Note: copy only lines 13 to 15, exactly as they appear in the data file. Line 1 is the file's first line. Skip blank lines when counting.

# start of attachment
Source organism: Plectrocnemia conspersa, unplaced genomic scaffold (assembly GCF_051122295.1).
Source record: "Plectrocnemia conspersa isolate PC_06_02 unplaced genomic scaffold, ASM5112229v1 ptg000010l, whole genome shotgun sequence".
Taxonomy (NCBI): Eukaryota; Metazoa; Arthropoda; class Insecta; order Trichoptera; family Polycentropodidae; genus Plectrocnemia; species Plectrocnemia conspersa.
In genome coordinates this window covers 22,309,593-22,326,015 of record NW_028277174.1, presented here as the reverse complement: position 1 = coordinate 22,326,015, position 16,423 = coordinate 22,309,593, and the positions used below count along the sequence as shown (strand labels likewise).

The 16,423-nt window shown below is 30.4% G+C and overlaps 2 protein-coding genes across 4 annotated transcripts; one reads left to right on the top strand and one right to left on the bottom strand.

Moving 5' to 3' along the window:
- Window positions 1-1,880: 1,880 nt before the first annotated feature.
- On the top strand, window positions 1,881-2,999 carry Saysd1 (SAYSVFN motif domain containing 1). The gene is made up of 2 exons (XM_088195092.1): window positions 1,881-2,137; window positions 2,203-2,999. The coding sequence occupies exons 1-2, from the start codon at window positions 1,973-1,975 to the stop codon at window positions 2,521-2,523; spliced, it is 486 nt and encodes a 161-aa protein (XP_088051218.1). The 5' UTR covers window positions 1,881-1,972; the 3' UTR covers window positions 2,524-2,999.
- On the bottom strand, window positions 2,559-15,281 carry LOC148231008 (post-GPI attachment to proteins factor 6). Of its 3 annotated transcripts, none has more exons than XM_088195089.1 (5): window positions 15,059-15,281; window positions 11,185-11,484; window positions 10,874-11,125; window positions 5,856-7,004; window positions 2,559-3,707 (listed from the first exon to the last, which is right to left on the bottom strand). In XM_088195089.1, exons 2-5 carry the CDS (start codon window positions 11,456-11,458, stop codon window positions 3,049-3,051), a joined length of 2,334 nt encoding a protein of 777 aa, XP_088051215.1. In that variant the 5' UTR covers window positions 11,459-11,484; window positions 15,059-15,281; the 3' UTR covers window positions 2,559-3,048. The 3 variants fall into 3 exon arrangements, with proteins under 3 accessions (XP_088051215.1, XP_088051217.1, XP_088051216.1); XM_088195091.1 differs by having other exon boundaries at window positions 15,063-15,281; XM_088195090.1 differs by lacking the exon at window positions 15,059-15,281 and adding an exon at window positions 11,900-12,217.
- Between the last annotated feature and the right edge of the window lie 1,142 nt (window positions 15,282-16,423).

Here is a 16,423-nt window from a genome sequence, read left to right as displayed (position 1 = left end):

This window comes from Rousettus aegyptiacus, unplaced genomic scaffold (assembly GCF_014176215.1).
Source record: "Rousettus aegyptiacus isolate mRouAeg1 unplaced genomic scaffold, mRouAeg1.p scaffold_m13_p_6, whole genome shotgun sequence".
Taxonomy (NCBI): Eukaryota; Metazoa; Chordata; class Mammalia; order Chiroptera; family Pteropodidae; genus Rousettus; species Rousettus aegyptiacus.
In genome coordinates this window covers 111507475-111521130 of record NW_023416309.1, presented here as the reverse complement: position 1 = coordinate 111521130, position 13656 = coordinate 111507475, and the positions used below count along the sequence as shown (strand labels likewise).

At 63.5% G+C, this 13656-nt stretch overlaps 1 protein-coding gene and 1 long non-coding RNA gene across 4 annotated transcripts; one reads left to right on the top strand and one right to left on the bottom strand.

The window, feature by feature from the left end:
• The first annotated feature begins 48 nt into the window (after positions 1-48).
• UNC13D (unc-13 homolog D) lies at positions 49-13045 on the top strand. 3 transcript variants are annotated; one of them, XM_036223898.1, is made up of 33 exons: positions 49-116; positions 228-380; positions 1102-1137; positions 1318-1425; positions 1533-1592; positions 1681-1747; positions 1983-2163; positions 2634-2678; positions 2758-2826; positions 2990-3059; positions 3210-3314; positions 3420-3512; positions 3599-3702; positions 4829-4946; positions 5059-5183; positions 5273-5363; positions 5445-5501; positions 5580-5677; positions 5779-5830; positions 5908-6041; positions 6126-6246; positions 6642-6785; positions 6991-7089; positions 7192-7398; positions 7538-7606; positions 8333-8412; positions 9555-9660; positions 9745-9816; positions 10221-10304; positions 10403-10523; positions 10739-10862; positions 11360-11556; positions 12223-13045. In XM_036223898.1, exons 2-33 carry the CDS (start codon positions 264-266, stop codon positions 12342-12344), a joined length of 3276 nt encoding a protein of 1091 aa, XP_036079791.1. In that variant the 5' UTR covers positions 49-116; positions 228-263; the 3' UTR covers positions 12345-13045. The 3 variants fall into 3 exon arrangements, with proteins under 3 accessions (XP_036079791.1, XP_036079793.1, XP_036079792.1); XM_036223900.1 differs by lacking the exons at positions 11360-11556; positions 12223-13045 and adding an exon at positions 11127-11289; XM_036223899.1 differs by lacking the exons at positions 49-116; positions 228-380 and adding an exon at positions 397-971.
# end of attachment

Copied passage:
Source record: "Rousettus aegyptiacus isolate mRouAeg1 unplaced genomic scaffold, mRouAeg1.p scaffold_m13_p_6, whole genome shotgun sequence".
Taxonomy (NCBI): Eukaryota; Metazoa; Chordata; class Mammalia; order Chiroptera; family Pteropodidae; genus Rousettus; species Rousettus aegyptiacus.
In genome coordinates this window covers 111507475-111521130 of record NW_023416309.1, presented here as the reverse complement: position 1 = coordinate 111521130, position 13656 = coordinate 111507475, and the positions used below count along the sequence as shown (strand labels likewise).